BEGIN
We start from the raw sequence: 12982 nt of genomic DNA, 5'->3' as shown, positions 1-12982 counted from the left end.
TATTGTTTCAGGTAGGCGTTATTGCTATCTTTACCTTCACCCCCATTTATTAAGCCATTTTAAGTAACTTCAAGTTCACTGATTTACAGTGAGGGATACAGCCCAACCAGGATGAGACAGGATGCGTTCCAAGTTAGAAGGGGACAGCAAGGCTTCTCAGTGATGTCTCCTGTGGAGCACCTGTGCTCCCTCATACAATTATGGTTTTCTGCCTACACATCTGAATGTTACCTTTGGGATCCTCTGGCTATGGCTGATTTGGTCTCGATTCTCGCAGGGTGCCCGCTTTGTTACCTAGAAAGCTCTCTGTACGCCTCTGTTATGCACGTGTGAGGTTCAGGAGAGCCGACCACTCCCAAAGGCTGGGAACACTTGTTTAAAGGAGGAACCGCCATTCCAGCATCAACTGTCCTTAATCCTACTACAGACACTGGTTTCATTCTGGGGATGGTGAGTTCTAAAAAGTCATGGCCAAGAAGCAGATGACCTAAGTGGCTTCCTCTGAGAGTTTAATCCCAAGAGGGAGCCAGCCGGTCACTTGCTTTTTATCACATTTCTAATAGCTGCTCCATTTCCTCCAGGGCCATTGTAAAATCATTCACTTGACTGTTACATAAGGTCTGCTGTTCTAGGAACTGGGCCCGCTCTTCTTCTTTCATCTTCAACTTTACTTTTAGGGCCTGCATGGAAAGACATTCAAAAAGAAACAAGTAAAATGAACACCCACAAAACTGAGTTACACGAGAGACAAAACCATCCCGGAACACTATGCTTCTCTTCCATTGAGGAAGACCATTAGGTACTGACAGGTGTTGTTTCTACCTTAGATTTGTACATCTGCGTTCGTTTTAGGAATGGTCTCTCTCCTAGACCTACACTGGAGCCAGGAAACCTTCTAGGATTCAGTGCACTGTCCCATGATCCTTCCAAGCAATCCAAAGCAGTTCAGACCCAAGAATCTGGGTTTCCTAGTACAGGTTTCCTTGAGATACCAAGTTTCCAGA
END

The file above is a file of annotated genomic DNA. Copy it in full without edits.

We start from the raw sequence: 12982 nt of genomic DNA, 5'->3' as shown, positions 1-12982 counted from the left end.
TATTGTTTCAGGTAGGCGTTATTGCTATCTTTACCTTCACCCCCATTTATTAAGCCATTTTAAGTAACTTCAAGTTCACTGATTTACAGTGAGGGATACAGCCCAACCAGGATGAGACAGGATGCGTTCCAAGTTAGAAGGGGACAGCAAGGCTTCTCAGTGATGTCTCCTGTGGAGCACCTGTGCTCCCTCATACAATTATGGTTTTCTGCCTACACATCTGAATGTTACCTTTGGGATCCTCTGGCTATGGCTGATTTGGTCTCGATTCTCGCAGGGTGCCCGCTTTGTTACCTAGAAAGCTCTCTGTACGCCTCTGTTATGCACGTGTGAGGTTCAGGAGAGCCGACCACTCCCAAAGGCTGGGAACACTTGTTTAAAGGAGGAACCGCCATTCCAGCATCAACTGTCCTTAATCCTACTACAGACACTGGTTTCATTCTGGGGATGGTGAGTTCTAAAAAGTCATGGCCAAGAAGCAGATGACCTAAGTGGCTTCCTCTGAGAGTTTAATCCCAAGAGGGAGCCAGCCGGTCACTTGCTTTTTATCACATTTCTAATAGCTGCTCCATTTCCTCCAGGGCCATTGTAAAATCATTCACTTGACTGTTACATAAGGTCTGCTGTTCTAGGAACTGGGCCCGCTCTTCTTCTTTCATCTTCAACTTTACTTTTAGGGCCTGCATGGAAAGACATTCAAAAAGAAACAAGTAAAATGAACACCCACAAAACTGAGTTACACGAGAGACAAAACCATCCCGGAACACTATGCTTCTCTTCCATTGAGGAAGACCATTAGGTACTGACAGGTGTTGTTTCTACCTTAGATTTGTACATCTGCGTTCGTTTTAGGAATGGTCTCTCTCCTAGACCTACACTGGAGCCAGGAAACCTTCTAGGATTCAGTGCACTGTCCCATGATCCTTCCAAGCAATCCAAAGCAGTTCAGACCCAAGAATCTGGGTTTCCTAGTACAGGTTTCCTTGAGATACCAAGTTTCCAGA